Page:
McGavin and Dillon are perfectly cast in this. Dillon, who was cast based on her work in Close Encounters of the Third Kind, is much more of an idealized American mom here. She is patient (for the most part – don’t think of cursing in front of her though) and nurturing although there are times her patience grows thin. McGavin, who was mostly known as Carl Kolchak on the “Night Stalker”  television series, was cast when Jack Nicholson turned down the role and the movie benefitted I think. McGavin is equal parts loving dad, bumbling husband and antagonized neighbor. He mutters vague expletives that the movie serves to keep from being specific, which makes it actually funnier.

Billingsley is not the most talented child actor that ever came down the pike, but he does a decent job here. Most of the child actors here are by modern standards somewhat wooden, but they were more or less equal to the standards of the time. It helps that Shepherd moves much of the plot along with his narration, leaving the kids less to do.

Shepherd was the kind of writer who inspired people like Garrison Keillor and Spalding Gray; he was quite a raconteur and left behind a body of work that is as impressive as any 20th century author, but it will be this movie he will most be remembered for. Like Charles Dickens, his insights into human nature and the power of Christmas to make things better are timeless and needed. Sometimes things just come into confluence as if guided by fate, unseen hands or whatever – this is one of those things. Not a bad legacy to leave behind, y’know?

WHY RENT THIS: One of those timeless movies of Americana that have to do with family, love and Daisy Red Rider BB Guns.

WHY RENT SOMETHING ELSE: The humor may be a bit too dry for some..

FAMILY VALUES: There is some mild violence and swearing, although there are allusions to much worse language than is actually used onscreen.

TRIVIAL PURSUIT: The house that was featured in the exterior shots was actually in Cleveland, not in Indiana where the movie is set. A fan of the film bought the home in 2005, refurbishing the interior to match the movie. It opened in 2006, along with a gift shop and museum dedicated to the movie in the house next door which the fan also purchased. You can learn more about the house and the movie at their website here.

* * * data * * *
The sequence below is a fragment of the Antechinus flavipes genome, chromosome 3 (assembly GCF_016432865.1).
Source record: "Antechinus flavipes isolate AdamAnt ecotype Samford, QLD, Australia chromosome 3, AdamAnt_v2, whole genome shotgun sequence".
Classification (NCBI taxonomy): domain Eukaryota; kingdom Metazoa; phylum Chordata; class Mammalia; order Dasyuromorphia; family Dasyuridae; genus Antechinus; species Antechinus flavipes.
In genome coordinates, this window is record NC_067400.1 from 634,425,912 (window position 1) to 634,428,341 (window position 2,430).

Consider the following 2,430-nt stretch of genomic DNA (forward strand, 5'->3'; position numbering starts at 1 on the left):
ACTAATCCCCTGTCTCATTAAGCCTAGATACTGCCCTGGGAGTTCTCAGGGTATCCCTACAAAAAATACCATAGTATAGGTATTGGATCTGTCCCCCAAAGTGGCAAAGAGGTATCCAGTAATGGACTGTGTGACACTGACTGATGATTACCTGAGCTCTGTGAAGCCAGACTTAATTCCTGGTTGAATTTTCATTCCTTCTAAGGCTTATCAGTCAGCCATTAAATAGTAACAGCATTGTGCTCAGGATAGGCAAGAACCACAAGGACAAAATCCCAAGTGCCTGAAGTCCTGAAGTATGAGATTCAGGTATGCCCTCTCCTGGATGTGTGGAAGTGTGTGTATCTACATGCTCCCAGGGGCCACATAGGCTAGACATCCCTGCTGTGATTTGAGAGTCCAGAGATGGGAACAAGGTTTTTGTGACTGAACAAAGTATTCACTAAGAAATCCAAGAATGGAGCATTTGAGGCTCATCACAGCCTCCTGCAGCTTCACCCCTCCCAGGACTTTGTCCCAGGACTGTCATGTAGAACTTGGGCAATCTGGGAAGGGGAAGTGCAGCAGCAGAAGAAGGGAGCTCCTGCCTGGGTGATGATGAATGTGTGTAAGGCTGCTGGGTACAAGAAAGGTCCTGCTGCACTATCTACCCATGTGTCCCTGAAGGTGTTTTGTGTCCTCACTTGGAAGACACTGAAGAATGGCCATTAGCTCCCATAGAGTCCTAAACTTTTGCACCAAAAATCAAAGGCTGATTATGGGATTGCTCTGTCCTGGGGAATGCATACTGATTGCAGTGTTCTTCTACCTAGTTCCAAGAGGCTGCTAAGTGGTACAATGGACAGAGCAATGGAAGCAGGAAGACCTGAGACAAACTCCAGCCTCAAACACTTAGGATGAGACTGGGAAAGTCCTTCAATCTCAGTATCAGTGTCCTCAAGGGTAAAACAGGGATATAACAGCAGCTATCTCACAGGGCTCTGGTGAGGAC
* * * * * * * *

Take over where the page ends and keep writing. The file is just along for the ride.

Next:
NOTABLE DVD EXTRAS: Because the movie is a classic and has gone through several DVD releases, there are a plethora of features out there in the various iterations. While the original DVD just contains the film and the trailer, the Blu-Ray and Special Edition include a couple of games, a fascinating featurette on the Daisy Red Rider BB Gun, Jean Shepherd reading two of his stories for a radio show, an 18-minute “Another Christmas Story” which features the now-adult members of the cast reminiscing about their time filming the movie and its impact on their lives and a funny featurette known as “The Leg Lamp: Shining Light of Freedom.” The Ultimate edition contains all of these and the scripted “Flash Gordon” scene that was eventually cut from the film, as well as a recipe book, cookie cutters and an apron (it comes in a cookie tin).

BOX OFFICE PERFORMANCE: $20.6M on an unreported production budget; although it’s likely that the movie broke even at best during its theatrical run, it has more than earned its keep on cable and home video.

FINAL RATING: 7.5/10

TOMORROW: The Holly and The Quill continues.